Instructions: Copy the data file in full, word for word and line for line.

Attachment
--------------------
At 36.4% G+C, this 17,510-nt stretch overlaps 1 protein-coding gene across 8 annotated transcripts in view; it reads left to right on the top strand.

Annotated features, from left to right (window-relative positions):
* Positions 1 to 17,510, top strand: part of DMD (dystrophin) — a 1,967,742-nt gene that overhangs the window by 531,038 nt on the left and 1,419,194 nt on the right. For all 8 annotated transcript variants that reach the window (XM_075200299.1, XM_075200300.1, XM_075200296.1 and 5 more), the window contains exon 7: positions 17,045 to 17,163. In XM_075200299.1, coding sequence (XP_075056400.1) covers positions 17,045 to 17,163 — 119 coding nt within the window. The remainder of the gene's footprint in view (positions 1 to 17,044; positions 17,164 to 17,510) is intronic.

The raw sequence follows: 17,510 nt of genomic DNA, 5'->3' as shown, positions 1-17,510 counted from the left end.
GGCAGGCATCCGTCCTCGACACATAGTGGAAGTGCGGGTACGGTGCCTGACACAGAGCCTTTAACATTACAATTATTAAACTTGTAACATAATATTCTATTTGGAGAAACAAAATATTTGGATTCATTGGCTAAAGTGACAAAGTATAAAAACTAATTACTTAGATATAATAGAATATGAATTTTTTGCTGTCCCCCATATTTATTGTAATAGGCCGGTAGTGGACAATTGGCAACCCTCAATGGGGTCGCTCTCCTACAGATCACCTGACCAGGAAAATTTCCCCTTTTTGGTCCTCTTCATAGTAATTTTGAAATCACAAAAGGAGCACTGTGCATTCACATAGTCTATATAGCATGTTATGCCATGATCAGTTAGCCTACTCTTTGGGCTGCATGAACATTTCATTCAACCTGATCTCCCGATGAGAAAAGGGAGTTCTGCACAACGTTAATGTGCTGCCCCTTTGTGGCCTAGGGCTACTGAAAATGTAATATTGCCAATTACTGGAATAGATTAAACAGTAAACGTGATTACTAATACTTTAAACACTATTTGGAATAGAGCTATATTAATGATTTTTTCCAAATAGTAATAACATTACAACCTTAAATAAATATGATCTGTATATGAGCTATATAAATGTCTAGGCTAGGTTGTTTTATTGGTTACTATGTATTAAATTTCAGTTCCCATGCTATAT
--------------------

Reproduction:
At 36.4% G+C, this 17,510-nt stretch overlaps 1 protein-coding gene across 8 annotated transcripts in view; it reads left to right on the top strand.

Annotated features, from left to right (window-relative positions):
* Positions 1 to 17,510, top strand: part of DMD (dystrophin) — a 1,967,742-nt gene that overhangs the window by 531,038 nt on the left and 1,419,194 nt on the right. For all 8 annotated transcript variants that reach the window (XM_075200299.1, XM_075200300.1, XM_075200296.1 and 5 more), the window contains exon 7: positions 17,045 to 17,163. In XM_075200299.1, coding sequence (XP_075056400.1) covers positions 17,045 to 17,163 — 119 coding nt within the window. The remainder of the gene's footprint in view (positions 1 to 17,044; positions 17,164 to 17,510) is intronic.

The raw sequence follows: 17,510 nt of genomic DNA, 5'->3' as shown, positions 1-17,510 counted from the left end.
GGCAGGCATCCGTCCTCGACACATAGTGGAAGTGCGGGTACGGTGCCTGACACAGAGCCTTTAACATTACAATTATTAAACTTGTAACATAATATTCTATTTGGAGAAACAAAATATTTGGATTCATTGGCTAAAGTGACAAAGTATAAAAACTAATTACTTAGATATAATAGAATATGAATTTTTTGCTGTCCCCCATATTTATTGTAATAGGCCGGTAGTGGACAATTGGCAACCCTCAATGGGGTCGCTCTCCTACAGATCACCTGACCAGGAAAATTTCCCCTTTTTGGTCCTCTTCATAGTAATTTTGAAATCACAAAAGGAGCACTGTGCATTCACATAGTCTATATAGCATGTTATGCCATGATCAGTTAGCCTACTCTTTGGGCTGCATGAACATTTCATTCAACCTGATCTCCCGATGAGAAAAGGGAGTTCTGCACAACGTTAATGTGCTGCCCCTTTGTGGCCTAGGGCTACTGAAAATGTAATATTGCCAATTACTGGAATAGATTAAACAGTAAACGTGATTACTAATACTTTAAACACTATTTGGAATAGAGCTATATTAATGATTTTTTCCAAATAGTAATAACATTACAACCTTAAATAAATATGATCTGTATATGAGCTATATAAATGTCTAGGCTAGGTTGTTTTATTGGTTACTATGTATTAAATTTCAGTTCCCATGCTATAT